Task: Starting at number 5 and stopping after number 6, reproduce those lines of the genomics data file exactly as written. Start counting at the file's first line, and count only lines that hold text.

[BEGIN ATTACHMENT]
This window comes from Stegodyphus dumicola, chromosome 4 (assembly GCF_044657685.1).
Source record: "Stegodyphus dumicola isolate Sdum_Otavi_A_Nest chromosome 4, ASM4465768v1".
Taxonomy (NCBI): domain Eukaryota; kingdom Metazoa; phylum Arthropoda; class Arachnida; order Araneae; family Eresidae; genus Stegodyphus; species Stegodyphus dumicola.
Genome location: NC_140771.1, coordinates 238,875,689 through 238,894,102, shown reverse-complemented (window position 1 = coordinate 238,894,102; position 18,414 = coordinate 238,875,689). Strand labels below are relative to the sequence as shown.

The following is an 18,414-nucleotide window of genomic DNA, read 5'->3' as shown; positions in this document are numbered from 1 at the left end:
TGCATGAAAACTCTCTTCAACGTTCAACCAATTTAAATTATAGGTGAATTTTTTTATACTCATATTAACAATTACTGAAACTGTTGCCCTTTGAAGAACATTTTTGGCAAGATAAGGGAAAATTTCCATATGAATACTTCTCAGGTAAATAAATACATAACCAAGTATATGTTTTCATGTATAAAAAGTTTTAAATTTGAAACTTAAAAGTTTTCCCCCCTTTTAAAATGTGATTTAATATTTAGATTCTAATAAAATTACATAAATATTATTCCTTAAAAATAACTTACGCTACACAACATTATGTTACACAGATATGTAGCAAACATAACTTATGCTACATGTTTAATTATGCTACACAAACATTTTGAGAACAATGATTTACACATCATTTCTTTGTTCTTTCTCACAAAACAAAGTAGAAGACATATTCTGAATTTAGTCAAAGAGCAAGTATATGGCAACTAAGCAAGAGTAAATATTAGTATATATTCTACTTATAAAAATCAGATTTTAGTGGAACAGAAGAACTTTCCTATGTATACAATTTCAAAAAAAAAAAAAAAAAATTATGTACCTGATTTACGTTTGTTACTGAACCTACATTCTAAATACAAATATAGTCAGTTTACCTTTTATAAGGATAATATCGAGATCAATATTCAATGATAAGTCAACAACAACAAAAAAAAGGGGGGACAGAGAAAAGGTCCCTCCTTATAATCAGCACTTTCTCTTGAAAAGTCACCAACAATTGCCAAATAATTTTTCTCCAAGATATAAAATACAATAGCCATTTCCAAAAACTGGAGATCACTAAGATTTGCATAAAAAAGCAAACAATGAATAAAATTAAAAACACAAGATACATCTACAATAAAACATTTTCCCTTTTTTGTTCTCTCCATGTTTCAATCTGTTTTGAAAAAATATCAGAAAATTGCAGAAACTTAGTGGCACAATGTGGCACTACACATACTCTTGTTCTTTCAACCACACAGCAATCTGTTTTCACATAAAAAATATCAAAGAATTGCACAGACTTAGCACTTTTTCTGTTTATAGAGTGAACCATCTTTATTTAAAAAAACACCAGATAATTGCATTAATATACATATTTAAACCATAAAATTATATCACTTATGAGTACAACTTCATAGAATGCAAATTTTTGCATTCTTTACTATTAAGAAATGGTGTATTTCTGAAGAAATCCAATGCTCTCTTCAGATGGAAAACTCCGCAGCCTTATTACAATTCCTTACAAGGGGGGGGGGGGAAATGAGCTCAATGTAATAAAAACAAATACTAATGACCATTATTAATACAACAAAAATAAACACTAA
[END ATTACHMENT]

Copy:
The following is an 18,414-nucleotide window of genomic DNA, read 5'->3' as shown; positions in this document are numbered from 1 at the left end:
TGCATGAAAACTCTCTTCAACGTTCAACCAATTTAAATTATAGGTGAATTTTTTTATACTCATATTAACAATTACTGAAACTGTTGCCCTTTGAAGAACATTTTTGGCAAGATAAGGGAAAATTTCCATATGAATACTTCTCAGGTAAATAAATACATAACCAAGTATATGTTTTCATGTATAAAAAGTTTTAAATTTGAAACTTAAAAGTTTTCCCCCCTTTTAAAATGTGATTTAATATTTAGATTCTAATAAAATTACATAAATATTATTCCTTAAAAATAACTTACGCTACACAACATTATGTTACACAGATATGTAGCAAACATAACTTATGCTACATGTTTAATTATGCTACACAAACATTTTGAGAACAATGATTTACACATCATTTCTTTGTTCTTTCTCACAAAACAAAGTAGAAGACATATTCTGAATTTAGTCAAAGAGCAAGTATATGGCAACTAAGCAAGAGTAAATATTAGTATATATTCTACTTATAAAAATCAGATTTTAGTGGAACAGAAGAACTTTCCTATGTATACAATTTCAAAAAAAAAAAAAAAAAATTATGTACCTGATTTACGTTTGTTACTGAACCTACATTCTAAATACAAATATAGTCAGTTTACCTTTTATAAGGATAATATCGAGATCAATATTCAATGATAAGTCAACAACAACAAAAAAAAGGGGGGACAGAGAAAAGGTCCCTCCTTATAATCAGCACTTTCTCTTGAAAAGTCACCAACAATTGCCAAATAATTTTTCTCCAAGATATAAAATACAATAGCCATTTCCAAAAACTGGAGATCACTAAGATTTGCATAAAAAAGCAAACAATGAATAAAATTAAAAACACAAGATACATCTACAATAAAACATTTTCCCTTTTTTGTTCTCTCCATGTTTCAATCTGTTTTGAAAAAATATCAGAAAATTGCAGAAACTTAGTGGCACAATGTGGCACTACACATACTCTTGTTCTTTCAACCACACAGCAATCTGTTTTCACATAAAAAATATCAAAGAATTGCACAGACTTAGCACTTTTTCTGTTTATAGAGTGAACCATCTTTATTTAAAAAAACACCAGATAATTGCATTAATATACATATTTAAACCATAAAATTATATCACTTATGAGTACAACTTCATAGAATGCAAATTTTTGCATTCTTTACTATTAAGAAATGGTGTATTTCTGAAGAAATCCAATGCTCTCTTCAGATGGAAAACTCCGCAGCCTTATTACAATTCCTTACAAGGGGGGGGGGGGAAATGAGCTCAATGTAATAAAAACAAATACTAATGACCATTATTAATACAACAAAAATAAACACTAA